One of the things that worked both for and against it was the fact that they were attempting to tackle many adult themes that wouldn't resonate very well for kids, but would hope to attract an older audience as well. Some episodes it worked, and some it didn't.

Despite it's notoriety, or rather it's lack of, one thing needs to be understood about this show, and that is that despite it's reputation and only lasting one single season, Captain Power was way ahead of it's time. Nothing like it had ever been done before, or since, and it was, for all intents and purposes, a cult classic in the making. If you could look past some of it's flaws, and uneven quality, you will find a show that was just as heavy on the action as it was on the dramatic elements. For a show that was primarily aimed at kids, it paved the way for other sci-fi shows that were to come after, like Star Trek: The Next Generation and Babylon 5. 

And today I have some fantastic news. There is a feature length documentary titled Out of the Ashes; The Making of Captain Power that runs an hour and a half that digs deep into the entire Captain Power franchise from it's inception, to the production of the state-of-the-art television show, toy line, it's cult status and lasting legacy. You hear first hand from the series creator Gary Goddard and many of those involved with the show's production, as well as those that worked on the toy line and the actors who appeared as the titular characters. Really, if you were a fan of either the show or the toys, you owe it to yourself to give this a watch. While not the most fun or engaging, instead choosing to take a more straightforward approach, it's in the abundance of information that makes it fascinating and entertaining, especially if you were or still are a toy collector.

This documentary was included in the 2011 DVD set, but can be found in it's entirety here on YouTube. ENJOY!!


A Second Look: Waterworld

The truth is that Waterworld, despite it's reputation and many flaws, isn't a bad film at all. In fact, it's quite incredible and damn near a masterpiece of sci-fi action

by Jason Elizondo

We all know the story of Waterworld right? Plagued with production problems right from the start, the film would ultimately go onto box office infamy as being one of the costliest box office bombs ever, right up there with Cutthroat Island and Dune. At the time of it's release, it was the most expensive film ever made, with Costner investing 22 million of his own money into it. It's widely been panned by critics and often referred to as a mega-flop, even before the film was released. Only, when you look at the real data, it's actually not a flop at all, despite all the negative press and reports. In fact, while it would never be considered a hit, it did in fact turn a small profit after video sales. So unlike other mega-budget epics that actually failed to turn a profit, Waterworld is not one of them. Yet even to this day, despite decades of correct information at our fingertips, it's mostly dismissed and labeled a disaster.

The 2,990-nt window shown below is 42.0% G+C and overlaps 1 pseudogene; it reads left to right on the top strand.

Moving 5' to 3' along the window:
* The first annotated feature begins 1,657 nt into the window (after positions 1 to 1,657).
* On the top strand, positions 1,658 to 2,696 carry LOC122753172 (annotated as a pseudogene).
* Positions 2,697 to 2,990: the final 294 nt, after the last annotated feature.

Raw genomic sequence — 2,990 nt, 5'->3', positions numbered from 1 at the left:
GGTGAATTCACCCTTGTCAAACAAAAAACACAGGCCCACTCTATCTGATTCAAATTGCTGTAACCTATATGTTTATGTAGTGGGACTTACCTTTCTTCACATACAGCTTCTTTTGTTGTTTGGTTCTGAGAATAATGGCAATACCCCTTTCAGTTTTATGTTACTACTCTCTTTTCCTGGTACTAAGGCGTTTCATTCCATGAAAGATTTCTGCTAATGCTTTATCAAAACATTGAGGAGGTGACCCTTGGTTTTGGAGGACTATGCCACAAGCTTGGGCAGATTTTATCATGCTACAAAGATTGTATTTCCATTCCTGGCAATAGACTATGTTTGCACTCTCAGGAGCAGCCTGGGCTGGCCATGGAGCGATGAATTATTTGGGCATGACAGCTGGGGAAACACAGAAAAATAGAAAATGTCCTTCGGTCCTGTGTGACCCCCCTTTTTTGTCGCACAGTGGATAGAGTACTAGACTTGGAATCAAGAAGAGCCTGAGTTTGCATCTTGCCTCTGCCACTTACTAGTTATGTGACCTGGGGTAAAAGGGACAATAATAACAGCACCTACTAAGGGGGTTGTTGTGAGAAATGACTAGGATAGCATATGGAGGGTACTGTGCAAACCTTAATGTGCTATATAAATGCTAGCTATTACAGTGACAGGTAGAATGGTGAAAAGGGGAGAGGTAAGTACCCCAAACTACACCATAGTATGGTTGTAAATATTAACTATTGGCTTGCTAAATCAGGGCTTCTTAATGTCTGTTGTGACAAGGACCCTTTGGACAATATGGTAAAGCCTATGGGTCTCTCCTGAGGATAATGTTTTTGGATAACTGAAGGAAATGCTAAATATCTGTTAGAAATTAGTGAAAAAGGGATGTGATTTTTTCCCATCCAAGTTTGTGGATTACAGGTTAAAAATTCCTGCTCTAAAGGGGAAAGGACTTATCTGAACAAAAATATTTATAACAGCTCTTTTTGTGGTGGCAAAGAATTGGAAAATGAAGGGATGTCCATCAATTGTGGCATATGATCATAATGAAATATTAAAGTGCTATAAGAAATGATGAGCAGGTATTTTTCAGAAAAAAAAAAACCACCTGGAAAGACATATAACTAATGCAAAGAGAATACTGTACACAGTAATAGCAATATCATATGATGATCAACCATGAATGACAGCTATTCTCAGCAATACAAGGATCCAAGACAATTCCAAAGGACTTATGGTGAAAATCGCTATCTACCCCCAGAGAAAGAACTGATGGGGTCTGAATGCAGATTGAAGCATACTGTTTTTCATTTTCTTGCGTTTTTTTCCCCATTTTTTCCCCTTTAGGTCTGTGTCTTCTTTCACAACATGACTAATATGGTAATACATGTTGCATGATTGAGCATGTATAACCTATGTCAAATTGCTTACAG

1995 was a tough year for cinema. Though the 90's was an awesome decade for film in general, that era wasn't devoid of it's own number of big budget flops, with the biggest headline makers being Stallone's Judge Dredd and Renny Harlin's Cutthroat Island (2 films that I absolutely LOVE ). So maybe because of the bad publicity of these 2 sinking ships, or maybe because of the early word of mouth that the film (already with such an inflated budget that there was no way it could possibly make that back through ticket sales stateside) was already labeled a disaster in the making, Waterworld was in a sense, predestined and doomed for failure. It doesn't help that the behind the scenes turmoil between star Kevin Costner and his longtime friend/director Kevin Reynolds was making headlines....again (same thing happened with Robin Hood in '91), with Reynolds, again, leaving the project before it's completion, leaving Costner to finish with editing duties himself...again. What's surprising to me though, and I'm sure to most others, is that despite their tumultuous relationship, Reynolds and Costner (the two Kevins as I like to call them) would work together a total of 4 times, most recently on the Hatfields & McCoy's Mini-Series in 2012.